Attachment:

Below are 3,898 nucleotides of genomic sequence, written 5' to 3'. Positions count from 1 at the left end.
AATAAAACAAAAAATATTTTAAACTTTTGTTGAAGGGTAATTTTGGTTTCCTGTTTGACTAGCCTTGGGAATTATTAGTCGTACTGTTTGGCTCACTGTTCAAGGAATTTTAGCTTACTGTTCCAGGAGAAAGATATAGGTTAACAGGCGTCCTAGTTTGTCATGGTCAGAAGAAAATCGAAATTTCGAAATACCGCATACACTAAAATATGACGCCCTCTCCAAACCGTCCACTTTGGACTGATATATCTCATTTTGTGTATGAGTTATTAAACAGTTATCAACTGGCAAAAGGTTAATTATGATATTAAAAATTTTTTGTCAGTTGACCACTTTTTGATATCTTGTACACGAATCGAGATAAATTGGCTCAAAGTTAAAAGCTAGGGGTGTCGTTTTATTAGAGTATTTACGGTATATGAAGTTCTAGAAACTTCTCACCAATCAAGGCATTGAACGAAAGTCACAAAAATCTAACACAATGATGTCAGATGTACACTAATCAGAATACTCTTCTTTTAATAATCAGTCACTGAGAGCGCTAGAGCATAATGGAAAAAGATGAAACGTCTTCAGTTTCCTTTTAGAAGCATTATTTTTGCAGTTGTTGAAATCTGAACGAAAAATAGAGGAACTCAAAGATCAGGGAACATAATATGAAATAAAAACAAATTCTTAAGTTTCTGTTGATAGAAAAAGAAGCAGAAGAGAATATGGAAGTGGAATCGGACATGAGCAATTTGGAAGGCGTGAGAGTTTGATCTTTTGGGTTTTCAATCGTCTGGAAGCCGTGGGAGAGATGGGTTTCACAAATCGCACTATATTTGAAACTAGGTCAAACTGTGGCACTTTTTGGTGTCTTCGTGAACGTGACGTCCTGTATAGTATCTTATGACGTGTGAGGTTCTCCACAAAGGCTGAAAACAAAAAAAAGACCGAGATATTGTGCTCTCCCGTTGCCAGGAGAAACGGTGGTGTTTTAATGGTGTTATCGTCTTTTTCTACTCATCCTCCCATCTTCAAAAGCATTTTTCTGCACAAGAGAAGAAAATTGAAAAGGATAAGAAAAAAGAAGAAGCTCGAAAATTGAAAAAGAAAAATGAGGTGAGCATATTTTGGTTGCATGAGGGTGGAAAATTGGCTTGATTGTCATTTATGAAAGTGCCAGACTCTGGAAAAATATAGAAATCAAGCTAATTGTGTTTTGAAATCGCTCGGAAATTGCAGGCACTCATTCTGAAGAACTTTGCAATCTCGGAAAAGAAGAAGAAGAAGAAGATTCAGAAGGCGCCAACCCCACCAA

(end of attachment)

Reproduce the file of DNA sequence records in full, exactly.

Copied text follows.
Below are 3,898 nucleotides of genomic sequence, written 5' to 3'. Positions count from 1 at the left end.
AATAAAACAAAAAATATTTTAAACTTTTGTTGAAGGGTAATTTTGGTTTCCTGTTTGACTAGCCTTGGGAATTATTAGTCGTACTGTTTGGCTCACTGTTCAAGGAATTTTAGCTTACTGTTCCAGGAGAAAGATATAGGTTAACAGGCGTCCTAGTTTGTCATGGTCAGAAGAAAATCGAAATTTCGAAATACCGCATACACTAAAATATGACGCCCTCTCCAAACCGTCCACTTTGGACTGATATATCTCATTTTGTGTATGAGTTATTAAACAGTTATCAACTGGCAAAAGGTTAATTATGATATTAAAAATTTTTTGTCAGTTGACCACTTTTTGATATCTTGTACACGAATCGAGATAAATTGGCTCAAAGTTAAAAGCTAGGGGTGTCGTTTTATTAGAGTATTTACGGTATATGAAGTTCTAGAAACTTCTCACCAATCAAGGCATTGAACGAAAGTCACAAAAATCTAACACAATGATGTCAGATGTACACTAATCAGAATACTCTTCTTTTAATAATCAGTCACTGAGAGCGCTAGAGCATAATGGAAAAAGATGAAACGTCTTCAGTTTCCTTTTAGAAGCATTATTTTTGCAGTTGTTGAAATCTGAACGAAAAATAGAGGAACTCAAAGATCAGGGAACATAATATGAAATAAAAACAAATTCTTAAGTTTCTGTTGATAGAAAAAGAAGCAGAAGAGAATATGGAAGTGGAATCGGACATGAGCAATTTGGAAGGCGTGAGAGTTTGATCTTTTGGGTTTTCAATCGTCTGGAAGCCGTGGGAGAGATGGGTTTCACAAATCGCACTATATTTGAAACTAGGTCAAACTGTGGCACTTTTTGGTGTCTTCGTGAACGTGACGTCCTGTATAGTATCTTATGACGTGTGAGGTTCTCCACAAAGGCTGAAAACAAAAAAAAGACCGAGATATTGTGCTCTCCCGTTGCCAGGAGAAACGGTGGTGTTTTAATGGTGTTATCGTCTTTTTCTACTCATCCTCCCATCTTCAAAAGCATTTTTCTGCACAAGAGAAGAAAATTGAAAAGGATAAGAAAAAAGAAGAAGCTCGAAAATTGAAAAAGAAAAATGAGGTGAGCATATTTTGGTTGCATGAGGGTGGAAAATTGGCTTGATTGTCATTTATGAAAGTGCCAGACTCTGGAAAAATATAGAAATCAAGCTAATTGTGTTTTGAAATCGCTCGGAAATTGCAGGCACTCATTCTGAAGAACTTTGCAATCTCGGAAAAGAAGAAGAAGAAGAAGATTCAGAAGGCGCCAACCCCACCAA